Foundryside (Founders, #1)

Write on: Tue, 21 Aug 2018 by  in Archive Read 8820

Rating: 4/5 Stars

Sancia Grado is lonesome thief on the streets of Foundryside.

 When we enter the book, she's right in the middle of pulling off a job that requires her to steal a small, unassuming box from a safe that's locked up extra tight. Difficult, right?

Not for Sancia, partially due to the fact that she's able to feel the layout of objects when they touch her bare skin. It's not nearly as hard to pick a lock when the lock volunteers its own combination as soon as it's touched! 

She can also hear scrived objects, which are carved with a run language that distorts their reality. For example, a scrived piece of wood could theoretically be convinced it's made of concrete instead of wood, and therefore would behave as a piece of concrete instead.

For Sancia, the whispers of these objects invade her mind, whether she wants them to or not.

When a routine job takes an unexpected turn, Sancia suddenly finds herself on the run & burdened with a fragmented knowledge of an ancient magic far beyond her wildest imaginings.

Bennett really has a knack for creating interesting characters, in particularly of the small & marvelously competent female variety.

While the other characters here certainly paint a picture of lovely background depth, I specifically find Sancia a compelling piece of the puzzle. Her mysterious origins & undeviating focus along with a quick tongue & a penchant for cursing definitely struck a soft spot for me.

The magic of scriving is engaging & detailed in nature, making the action scenes specifically a fun experience for the reader.

However, while experiencing the magic system I couldn't help but feel like I was treading on familiar ground? This same feeling arose again when a character in the form of a talking, inanimate object introduced itself. 

Then it hit me. The magic system of scriving is very similar to the magic system in Brandon Sanderson's The Emperor's Soul known as Forging. In both, objects are manipulated to, for all intents and purposes, become new objects. 

The major difference seems to be that in Bennett's world, objects don't permanently retain their new reality. 

Then a new character pops up. I don't want to go too far into explaining who or what he is, but he is very similar to Nightblood from Sanderson's Warbreaker.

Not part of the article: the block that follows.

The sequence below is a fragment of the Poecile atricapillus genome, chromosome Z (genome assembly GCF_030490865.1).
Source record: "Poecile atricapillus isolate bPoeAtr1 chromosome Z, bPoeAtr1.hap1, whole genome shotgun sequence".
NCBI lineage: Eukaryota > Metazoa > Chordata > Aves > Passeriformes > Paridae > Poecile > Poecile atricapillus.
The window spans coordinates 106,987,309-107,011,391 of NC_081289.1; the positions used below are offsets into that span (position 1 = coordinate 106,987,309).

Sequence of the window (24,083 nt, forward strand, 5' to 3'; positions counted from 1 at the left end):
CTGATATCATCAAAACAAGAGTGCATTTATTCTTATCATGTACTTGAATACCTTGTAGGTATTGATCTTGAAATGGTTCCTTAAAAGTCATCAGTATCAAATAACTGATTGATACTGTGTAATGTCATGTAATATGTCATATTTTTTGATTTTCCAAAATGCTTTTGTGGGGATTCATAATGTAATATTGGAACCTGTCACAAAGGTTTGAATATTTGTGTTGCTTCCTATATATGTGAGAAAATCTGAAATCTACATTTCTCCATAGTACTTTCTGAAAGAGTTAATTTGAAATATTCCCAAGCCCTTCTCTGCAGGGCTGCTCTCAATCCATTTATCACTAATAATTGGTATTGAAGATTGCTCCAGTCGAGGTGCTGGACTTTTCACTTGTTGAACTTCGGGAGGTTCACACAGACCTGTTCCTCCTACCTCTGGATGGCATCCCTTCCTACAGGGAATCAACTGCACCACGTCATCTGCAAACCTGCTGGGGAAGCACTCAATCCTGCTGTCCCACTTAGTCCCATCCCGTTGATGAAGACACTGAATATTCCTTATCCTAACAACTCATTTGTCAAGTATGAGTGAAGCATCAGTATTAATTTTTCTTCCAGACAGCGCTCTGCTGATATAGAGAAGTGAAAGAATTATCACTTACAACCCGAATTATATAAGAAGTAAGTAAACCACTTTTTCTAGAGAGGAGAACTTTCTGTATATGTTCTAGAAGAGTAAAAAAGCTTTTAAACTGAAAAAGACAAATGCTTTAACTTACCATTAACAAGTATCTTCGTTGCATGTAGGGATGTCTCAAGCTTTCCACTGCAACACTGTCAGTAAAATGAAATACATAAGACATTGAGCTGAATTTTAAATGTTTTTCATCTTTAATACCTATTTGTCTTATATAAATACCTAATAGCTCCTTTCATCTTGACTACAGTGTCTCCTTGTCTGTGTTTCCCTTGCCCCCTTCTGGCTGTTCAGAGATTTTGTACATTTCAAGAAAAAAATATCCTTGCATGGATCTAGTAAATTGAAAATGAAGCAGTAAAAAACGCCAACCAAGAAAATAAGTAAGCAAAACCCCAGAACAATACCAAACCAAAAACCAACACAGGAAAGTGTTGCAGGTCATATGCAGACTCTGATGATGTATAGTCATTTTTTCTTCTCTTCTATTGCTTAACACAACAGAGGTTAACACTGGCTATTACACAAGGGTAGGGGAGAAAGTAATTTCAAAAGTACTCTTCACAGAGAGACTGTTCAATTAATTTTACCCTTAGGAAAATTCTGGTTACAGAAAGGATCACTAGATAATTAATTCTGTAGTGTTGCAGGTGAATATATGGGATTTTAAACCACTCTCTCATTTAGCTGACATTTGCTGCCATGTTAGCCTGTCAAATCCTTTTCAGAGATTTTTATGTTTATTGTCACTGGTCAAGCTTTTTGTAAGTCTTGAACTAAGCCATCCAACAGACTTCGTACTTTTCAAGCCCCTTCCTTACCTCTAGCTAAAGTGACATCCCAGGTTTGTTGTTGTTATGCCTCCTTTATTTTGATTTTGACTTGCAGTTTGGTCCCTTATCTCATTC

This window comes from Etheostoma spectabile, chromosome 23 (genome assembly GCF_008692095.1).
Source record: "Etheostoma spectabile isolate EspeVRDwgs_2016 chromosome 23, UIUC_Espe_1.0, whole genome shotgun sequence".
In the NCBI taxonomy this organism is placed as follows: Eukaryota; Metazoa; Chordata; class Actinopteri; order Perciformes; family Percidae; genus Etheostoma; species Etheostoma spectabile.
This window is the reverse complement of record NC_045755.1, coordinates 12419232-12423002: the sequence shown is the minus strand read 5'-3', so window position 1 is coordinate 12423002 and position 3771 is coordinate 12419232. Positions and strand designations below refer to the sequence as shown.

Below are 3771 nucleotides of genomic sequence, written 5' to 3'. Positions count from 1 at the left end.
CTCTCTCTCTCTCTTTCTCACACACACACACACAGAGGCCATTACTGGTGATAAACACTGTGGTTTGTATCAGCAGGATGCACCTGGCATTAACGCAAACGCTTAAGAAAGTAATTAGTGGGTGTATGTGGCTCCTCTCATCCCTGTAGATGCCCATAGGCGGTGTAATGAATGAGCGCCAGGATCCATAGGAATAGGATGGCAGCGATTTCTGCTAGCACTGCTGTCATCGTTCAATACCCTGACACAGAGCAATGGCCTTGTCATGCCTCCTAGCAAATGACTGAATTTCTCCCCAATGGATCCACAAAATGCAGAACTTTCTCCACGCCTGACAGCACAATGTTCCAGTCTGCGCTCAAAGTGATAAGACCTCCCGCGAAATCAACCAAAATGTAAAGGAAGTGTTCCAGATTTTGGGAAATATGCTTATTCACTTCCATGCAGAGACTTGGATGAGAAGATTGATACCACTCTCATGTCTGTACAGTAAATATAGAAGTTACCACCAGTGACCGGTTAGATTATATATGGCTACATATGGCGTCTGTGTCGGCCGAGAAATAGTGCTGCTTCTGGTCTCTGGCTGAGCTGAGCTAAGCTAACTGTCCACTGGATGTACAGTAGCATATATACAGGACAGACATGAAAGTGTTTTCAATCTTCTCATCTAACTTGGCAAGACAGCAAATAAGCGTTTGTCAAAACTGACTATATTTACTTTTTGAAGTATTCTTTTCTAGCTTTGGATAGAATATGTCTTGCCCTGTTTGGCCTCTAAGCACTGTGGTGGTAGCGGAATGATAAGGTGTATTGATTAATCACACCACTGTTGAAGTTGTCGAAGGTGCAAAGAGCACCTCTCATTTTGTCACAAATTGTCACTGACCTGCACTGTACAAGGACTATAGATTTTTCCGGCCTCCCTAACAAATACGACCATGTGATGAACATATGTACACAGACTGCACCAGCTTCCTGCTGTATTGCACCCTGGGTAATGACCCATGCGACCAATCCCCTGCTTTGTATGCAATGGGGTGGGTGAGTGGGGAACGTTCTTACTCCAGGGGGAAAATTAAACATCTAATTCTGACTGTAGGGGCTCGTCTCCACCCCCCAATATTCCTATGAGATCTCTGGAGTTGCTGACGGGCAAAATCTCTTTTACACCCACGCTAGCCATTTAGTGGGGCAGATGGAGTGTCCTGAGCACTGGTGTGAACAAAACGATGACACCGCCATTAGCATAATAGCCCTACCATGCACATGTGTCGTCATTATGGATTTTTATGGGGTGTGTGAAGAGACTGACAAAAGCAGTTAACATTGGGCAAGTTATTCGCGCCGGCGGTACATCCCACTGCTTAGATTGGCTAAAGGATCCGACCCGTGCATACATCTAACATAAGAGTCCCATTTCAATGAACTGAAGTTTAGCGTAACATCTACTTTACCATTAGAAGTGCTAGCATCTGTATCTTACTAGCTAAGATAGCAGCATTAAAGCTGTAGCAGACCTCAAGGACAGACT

For a moment, I had to ask myself if these similarities were too much, but after reading further I decided these aspects of Bennett's story definitely feel less like a straight reproduction and more like a nod. 

This one couldn't quite score a 5 stars from me for a couple different reasons. 

Near the middle Foundryside stumbles into a couple slow patches. It definitely isn't detrimental to the book as a whole, but it's not helped by the fact that these patches tend to lean toward info dump.

I can't help but compare this to the first book of Bennett's The Divine Cities trilogy. Foundryside is thoroughly entertaining & well written, as I found the pages flying by any time I sat down to read. But it's not quite as original a follow up as I hoped it would be.

However, plenty unfolds at the end that speaks to future potential of the Founders series to differentiate itself as more installments are released. I can't wait for the second book!

***I received a copy of Foundryside from the publisher in exchange for an honest review. Special thank you to Robert Jackson Bennett & Crown Publishing for this opportunity!***

Publication Date: August 21st, 2018

Last modified on Tuesday, 21 August 2018 01:23

I am a lover of all things nerd. Space, anime, cosplay, video games, you name it! By nature, I relish debate and analysis. I'm a fan of logic, which is part of why I chose to become a Transportation Engineer. Otherwise, I love a good laugh & I'm generally pretty goofy & friendly on a regular basis.